"I asked (agent) Tom Laidlaw to see if there was any interest in me playing again, getting an NHL contract or any opportunity to play. I figured if I had to give the insurance money back, it was probably better to go to a camp and see if I could play and if my health would hold up before I signed a contract. I had an opportunity to go to Detroit and got a great opportunity to play, but I probably wasn't ready to make the team. I probably wasn't ready for NHL hockey at that point."
"I signed a 25-game contract with the Houston Aeros and I just kept re-signing 25-game contracts. That way, if an NHL team wanted to sign me, I would have the opportunity (to leave Houston).
"Tom Laidlaw called Craig MacTavish to see if there was any interest at all. I had a good relationship with him when I left and I knew he would be honest with me. At the time, they had some injuries at centre, some depth problems, and they came to see me play. Over the Olympic break they gave me an opportunity and I signed early in March."
Murray was considered a "depth" addition, insurance in case a regular player was injured. But his speed came back quickly and he's always been a competitive, intelligent player. He's now centreing the fourth line between Ethan Moreau and Georges Laraque and playing important minutes on the penalty kill.
"Ethan and I have been really good friends so while I was going through this, I talked to him a lot," Murray said. "He was really supportive and you find out who your friends are when you go through something like this. I think guys were happy to see me come back (laughs). I know I was glad to see them and it's been a good situation. Ethan is a solid individual and a consummate professional. He does all the things that are necessary to win hockey games, kills penalties, block shots. He'll do anything to win and every team would love to have him."
It's a mutual admiration society. Moreau spoke up for Murray when the possibility arose that he could return to the Oilers.
"It's an unbelievable story," Moreau said. "He was out of hockey, retired and collected his disability (insurance.) His quality of life was altered and he couldn't do everyday things, play with his kids, golf, anything. It was devastating. We felt horrible for him. They didn't give him much hope. He sought out alternative ways to improve his condition and he got better. We were surprised that he was able to play again. He went to the minors. He felt his game progressed to where he could help an NHL team.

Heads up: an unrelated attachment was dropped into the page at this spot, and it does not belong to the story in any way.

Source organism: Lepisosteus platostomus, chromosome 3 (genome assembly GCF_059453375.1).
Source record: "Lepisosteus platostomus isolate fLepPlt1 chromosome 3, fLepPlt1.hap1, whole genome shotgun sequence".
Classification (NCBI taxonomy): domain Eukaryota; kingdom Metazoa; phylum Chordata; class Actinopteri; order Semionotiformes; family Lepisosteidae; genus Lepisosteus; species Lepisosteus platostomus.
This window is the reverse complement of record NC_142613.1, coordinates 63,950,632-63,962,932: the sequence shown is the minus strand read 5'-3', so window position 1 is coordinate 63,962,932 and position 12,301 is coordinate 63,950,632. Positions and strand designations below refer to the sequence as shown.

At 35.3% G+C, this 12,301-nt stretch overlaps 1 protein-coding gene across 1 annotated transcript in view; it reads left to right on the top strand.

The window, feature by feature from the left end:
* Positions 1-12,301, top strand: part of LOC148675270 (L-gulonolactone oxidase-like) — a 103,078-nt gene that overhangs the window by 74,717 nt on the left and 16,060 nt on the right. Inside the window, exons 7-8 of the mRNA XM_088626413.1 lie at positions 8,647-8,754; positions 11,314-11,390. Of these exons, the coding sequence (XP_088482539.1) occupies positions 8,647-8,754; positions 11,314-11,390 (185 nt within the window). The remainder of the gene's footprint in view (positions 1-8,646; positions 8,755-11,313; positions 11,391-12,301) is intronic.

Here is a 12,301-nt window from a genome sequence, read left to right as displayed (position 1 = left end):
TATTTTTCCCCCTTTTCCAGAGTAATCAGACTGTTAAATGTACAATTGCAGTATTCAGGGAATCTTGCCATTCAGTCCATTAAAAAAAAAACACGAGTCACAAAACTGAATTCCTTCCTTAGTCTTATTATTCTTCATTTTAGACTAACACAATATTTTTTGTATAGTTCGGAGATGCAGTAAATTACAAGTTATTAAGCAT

"When he contacted the Oilers, some of us in this room were very vocal and we let it be known that we thought he could be a piece to the puzzle that would help us win the Stanley Cup. It's turned out that way. In the last three weeks, he's gotten back to where he was. Remember, Rem was a 20-goal scorer and 40-point guy in the old NHL. Sometimes, that gets lost. Everyone thinks he's just a role player, a journeyman. He's a good player. You can't be happier for a guy and those are the kind of guys you want to win for. If we can win the Stanley Cup this year, that will be an unbelievable story for a guy who was out of hockey to come back and play an integral part of winning a Stanley Cup."
MacTavish admitted his hopes were greater than his belief when asked about Murray's return.
"He had to get used to the NHL speed coming from the American League and it takes players awhile," MacTavish said. "You wonder as a coach whether they are at the age where they have lost a step, or whether they will get that step back given the opportunity to play in practice with NHL players. He has gotten that step back and he's skating very well. He's always been the smartest player on the team. Certainly one of them. So positionally his play is impeccable. It was just a case of -- he didn't have a lot of confidence early after seeing him when he initially got here, but having had him practice the way that he has and certainly play the last few rounds, I have got a lot of confidence in him and you see his minutes growing because of that.
"He was brought in for depth. It was a good thing, obviously, when we lost (centre) Marty Reasoner, to get Sergei Samsonov, that we needed somebody at centre with some experience and it was a good thing that we got him. He's playing the type of hockey that he played before we lost him to New York and it's a great story for Rem. I couldn't be happier for him. We like to in a lot of ways base our philosophy largely on loyalty and he's a guy that we have a great deal of loyalty to, from the way that he played here.
"I always say when we get players like Rem back that the door swings both ways, and it's not always "because we wanted to get rid of you. ... I'm really happy to give him the opportunity and I mean, he's really filled a role for us. He's playing very well right now, but (what seemed a) pretty tragic story has a pretty happy ending so far."